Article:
Darcey Bussell: Strictly retired, but keen to find new moves
From prima ballerina to judging salsa on prime-time TV. It's all within the repertoire of a star who is also writing books and designing dancewear
Sunday 06 December 2009
Darcey Bussell is dancing royalty. If you're talking ballet stars, the former Royal Ballet principal is up there with Margot Fonteyn as one of the all-time greats.
So imagine my shock when it turns out that despite my two left feet, we have something in common when it comes to the dance floor. Like me, and most of the rest of Britain, the closest Bussell had come to the salsa before being asked to judge Strictly Coming Dancing was after hours in a nightclub.
"People think, when you've been a professional dancer all your life, that you're going to have tried every sort of style, and I kind of felt embarrassed that I'd never ever tried ballroom dancing," she confides. "I mean, I muck around in nightclubs maybe after a performance, with Carlos Acosta, and I love watching tango, but generally I've never had time to dabble in other styles." That's Acosta as in the Cuban dance god, so I imagine the pair managed admirably, but I still find her confession humbling.
And that is why Bussell, who hung up her pointes two years ago, has been taking dance classes. Latin American dance classes, to be precise. She got to put her new-found expertise to the test last night when she joined Strictly's judging panel for the show's final three episodes. We meet a couple of days before her judging debut and already she's nervous. Not of being on the show, but what it will feel like not to be dancing.
"When you've been a dancer all your life, you just want to get up and try out all the moves – you're not very good at sitting still." She laughs. "I get very enthusiastic and very passionate about whoever is doing an amazing job or working incredibly hard. But it is very odd to be on the other side."
Although Bussell danced professionally on the show two seasons ago, so far this time round her name has been taken mostly in vain. And not just by the legions of fans still loyal to the memory of Arlene Phillips. Bussell says: "Len [Goodman, a fellow judge] is always commenting, 'Don't dance like Darcey Bussell, all hoighty-toighty and posh.'" She laughs again, so clearly she isn't too offended.
As well as her slight dig at Goodman, Bussell had one other criticism to make of the series so far. "I'm really upset that there's been so much injury. I think it's because the standards have been so much higher, so the professionals have really pushed them." One of her early favourites, the long jumper Jade Johnson, had to drop out injured last month. "Generally you always push somebody if you think they have the ability to do it, but [the contestants] haven't always got the fitness. Even though they've probably got the rhythm, it's still unnatural to them. With Jade, it was a different fitness. The way her body moves and everything, and I don't think they appreciated that."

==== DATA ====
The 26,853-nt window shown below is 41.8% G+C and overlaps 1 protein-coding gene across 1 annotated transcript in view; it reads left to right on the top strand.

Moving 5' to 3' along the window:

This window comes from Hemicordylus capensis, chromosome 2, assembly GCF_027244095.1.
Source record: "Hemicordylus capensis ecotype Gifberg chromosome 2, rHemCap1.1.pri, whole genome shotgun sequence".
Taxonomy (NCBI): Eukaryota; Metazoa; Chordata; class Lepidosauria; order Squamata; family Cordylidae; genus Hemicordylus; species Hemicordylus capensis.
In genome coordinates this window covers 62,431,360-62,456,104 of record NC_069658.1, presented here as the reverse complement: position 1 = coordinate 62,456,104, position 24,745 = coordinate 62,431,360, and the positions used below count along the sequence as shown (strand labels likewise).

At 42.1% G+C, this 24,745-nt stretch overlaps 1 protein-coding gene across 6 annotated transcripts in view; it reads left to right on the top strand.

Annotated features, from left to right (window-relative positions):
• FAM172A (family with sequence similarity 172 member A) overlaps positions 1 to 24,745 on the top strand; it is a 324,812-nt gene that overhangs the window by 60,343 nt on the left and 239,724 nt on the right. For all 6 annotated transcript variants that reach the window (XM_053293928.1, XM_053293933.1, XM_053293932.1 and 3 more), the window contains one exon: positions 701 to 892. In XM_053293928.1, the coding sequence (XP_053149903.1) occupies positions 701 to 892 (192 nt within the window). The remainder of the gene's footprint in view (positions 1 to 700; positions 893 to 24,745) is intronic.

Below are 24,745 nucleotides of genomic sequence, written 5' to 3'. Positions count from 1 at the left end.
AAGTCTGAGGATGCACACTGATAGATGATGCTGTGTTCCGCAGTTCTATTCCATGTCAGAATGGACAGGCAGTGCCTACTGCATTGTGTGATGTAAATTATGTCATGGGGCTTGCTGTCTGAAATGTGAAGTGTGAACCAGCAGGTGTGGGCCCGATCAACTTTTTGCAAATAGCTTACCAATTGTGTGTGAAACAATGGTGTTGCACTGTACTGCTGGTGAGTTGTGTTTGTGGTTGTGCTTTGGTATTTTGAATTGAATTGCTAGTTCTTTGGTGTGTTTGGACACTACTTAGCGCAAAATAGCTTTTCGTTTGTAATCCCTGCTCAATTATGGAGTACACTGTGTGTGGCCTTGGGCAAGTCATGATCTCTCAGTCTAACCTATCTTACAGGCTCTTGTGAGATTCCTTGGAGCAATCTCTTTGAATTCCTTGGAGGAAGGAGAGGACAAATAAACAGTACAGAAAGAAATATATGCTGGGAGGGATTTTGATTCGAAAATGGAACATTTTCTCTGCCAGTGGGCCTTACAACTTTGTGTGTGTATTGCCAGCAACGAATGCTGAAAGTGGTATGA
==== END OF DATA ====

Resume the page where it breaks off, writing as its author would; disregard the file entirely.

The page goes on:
Bussell has had to rely on DVDs to keep up with the show's latest twists – quite literally in the case of several ankles; shortly after retiring she moved, with her Australian banker husband, Angus Forbes, to Sydney, where she now tries to play the role of eco-mum to her daughters Phoebe, eight, and Zoë, six.
It's fair to say she is finding her new off-stage roles considerably harder than her on-stage ones. For one thing, being green and flying halfway around the world for work hardly go hand in hand. "The flying doesn't help," she admits "But it's very difficult when your career has been in one country and you still need to earn money."
Her eco-philosophy is certainly at odds with her lifestyle. Like the skiing holiday she craved so badly on retirement – dancers live swaddled in a permanent layer of cotton wool, their limbs are so delicate and valuable, so doing something crazy like hurtling down a mountain was out until she quit the Royal Ballet. Or her Louis Vuitton handbag that she gestures to, sheepishly, just after telling me "materialistic things are probably our biggest problem" when it comes to changing global consumption habits.
She says being a mum has prompted her to think more about the world's future. "I don't want our daughters to look at us in 10 years' time and say, 'What did you do?' My only problem is making sure that we do something. I think generally it's about consuming ... it's about the things you think you need. We obviously want to enjoy the good things in life, but it's just about keeping it in perspective."
Bussell will be hoping people don't cut back on consuming her latest retirement project: a range of girls' dancewear. The star-sequined tutus, ballet shoes, leotards and princess crowns would not rank on many people's must-haves, although try telling that to a ballet-crazed seven year old.